Life in the city: 1 Corinthians

Lechaion Way with Acrocorinth in backgroundI am working with Celia Kellett at BBC Radio Nottingham on an idea to present most of the books of the Bible, one a week, during 2011 as part of the celebrations of the King James Bible. The plan is to read some verses from the book, to give a one-and-a-half minute summary, to hear a human interest story which relates, and then include a short discussion making the connections.

Here are the key verses and summary for the story of 1 Corinthians (‘Life in the city’), to be broadcast this Sunday 20th Feb from around 8.20 am:

Verses: 1 Cor 13.1–4

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Does John 1.1 mean ‘The Word was a god’?

This is a question I quite often get asked in relation to conversations with Jehovah’s Witnesses and the New World Translation (NWT). The NWT translates the end of John 1.1 as ‘the Word as a god’ in order to avoid the identification of Jesus with the God of the Old Testament, and avoid seeing Jesus as God incarnate, part of the Trinity, as does orthodox Christian belief.

As we will see, this is an incorrect translation of the Greek text. It is quite straightforward, though sounds a little technical to explain. Here goes.

The Greek of John 1.1 is as follows, transliterated into English letters:

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Love Story with a difference: Ruth

I am working with Celia Kellett at BBC Radio Nottingham on an idea to present most of the books of the Bible, one a week, during 2011 as part of the celebrations of the King James Bible. The plan is to read some verses from the book, to give a one-and-a-half minute summary, to hear a human interest story which relates, and then include a short discussion making the connections.

Here are the key verses and summary for the story of Ruth (‘A love story with a difference’), to be broadcast this Sunday 11th Feb from 8.20 am:

Verses: Ruth 1.1–2, 11, 16–17

In the days when the judges ruled, there

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What is wrong with Common Worship?

General Synod, the Church of England’s ‘Parliament’ has voted to look at a revision of the Common Worship Baptism service. There has been debate about the difficulty of the language; can you expect non-church-goers to understand the idea of the ‘kingdom of God’ for example? But that is not the issue for me—it is much broader than that. The whole service is far too complex, and the language is fussy and, to be honest, at times pompous. The double set of triple vows simply seems unnecessary, and does not make practical sense when it is used.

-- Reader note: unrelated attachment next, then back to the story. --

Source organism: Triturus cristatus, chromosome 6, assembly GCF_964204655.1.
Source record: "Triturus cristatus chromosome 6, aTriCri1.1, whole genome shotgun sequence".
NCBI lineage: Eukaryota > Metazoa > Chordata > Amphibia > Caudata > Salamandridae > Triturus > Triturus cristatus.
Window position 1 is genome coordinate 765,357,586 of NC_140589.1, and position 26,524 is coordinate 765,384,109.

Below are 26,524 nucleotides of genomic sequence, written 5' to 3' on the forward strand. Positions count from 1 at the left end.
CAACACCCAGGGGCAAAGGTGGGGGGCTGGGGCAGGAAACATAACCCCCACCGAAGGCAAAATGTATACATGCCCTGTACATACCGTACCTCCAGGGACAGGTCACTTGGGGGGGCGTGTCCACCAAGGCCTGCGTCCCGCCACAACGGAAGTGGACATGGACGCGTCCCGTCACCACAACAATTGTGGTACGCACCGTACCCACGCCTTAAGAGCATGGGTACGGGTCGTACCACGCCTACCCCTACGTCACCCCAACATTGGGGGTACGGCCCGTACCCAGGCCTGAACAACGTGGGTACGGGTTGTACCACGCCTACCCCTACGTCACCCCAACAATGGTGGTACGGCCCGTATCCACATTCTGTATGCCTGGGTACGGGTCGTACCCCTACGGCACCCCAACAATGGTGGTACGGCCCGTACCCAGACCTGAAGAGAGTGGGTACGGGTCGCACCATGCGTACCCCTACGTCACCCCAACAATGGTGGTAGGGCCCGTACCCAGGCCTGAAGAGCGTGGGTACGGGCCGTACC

But this is not the first time Common

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Was the text of the NT ‘unstable’ and ‘evolving’?

The BBC started their new series ‘The Beauty of Books’ looking at two epoch-making books, the Winchester Bible (from around 1100) and Codex Sinaiticus, from around 350. Sinaiticus is hugely significant, since it is the earliest complete Bible, and was the fruit of the stability for the Christian faith in the Roman Empire resulting from the Constantinian settlement. (Janet Soskice’s Sisters of Sinai about its discovery is supposed to be a ripping read.) You can view the manuscript for yourself in amazing detail at its website.

The programme highlighted what an extraordinary technical achievement its

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Mitre joints

Last night Louis Theroux was at his best, achieving the near-impossible of giving a balanced view on ultra-Zionists in Israel. It was particularly interesting, late on in the show, to hear Arabs in Hebron complain about Jews moving into the heart of the city, pushing the Arabs out, for the Jews to respond ‘This is just what you did! This area was Jewish until you expelled us in the 1920s!’

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How are the mighty fallen: 1 and 2 Kings

I am working with Celia Kellett at BBC Radio Nottingham on an idea to present most of the books of the Bible, one a week, during 2011 as part of the celebrations of the King James Bible. The plan is to read some verses from the book, to give a one-and-a-half minute summary, to hear a human interest story which relates, and then include a short discussion making the connections.

Here are the key verses and summary for 1 and 2 Kings (‘How are the mighty fallen!’), to be broadcast this Sunday 6th Feb from 8.20 am:

Key verses: 1 Kings 19.10–13

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Should theological training be validated?

The Government’s removal of HEFCE funding from Humanities subjects could have a big impact on ordination and theological training in the C of E, since quite a few institutions have relied on this income to make ends meet.

I contributed to a consultation on Wednesday about the future of training in the light of this. One of the possibilities mooted was that a small number of ordinands would take (in future more expensive) validated courses, whilst the majority would take (cheaper) non-validated courses.

There are some clear disadvantages to university validation. It makes administrative demands on already busy staff, and it would be great to find ways across institutions to minimise this. But there are a number of clear—even vital—advantages of validation.

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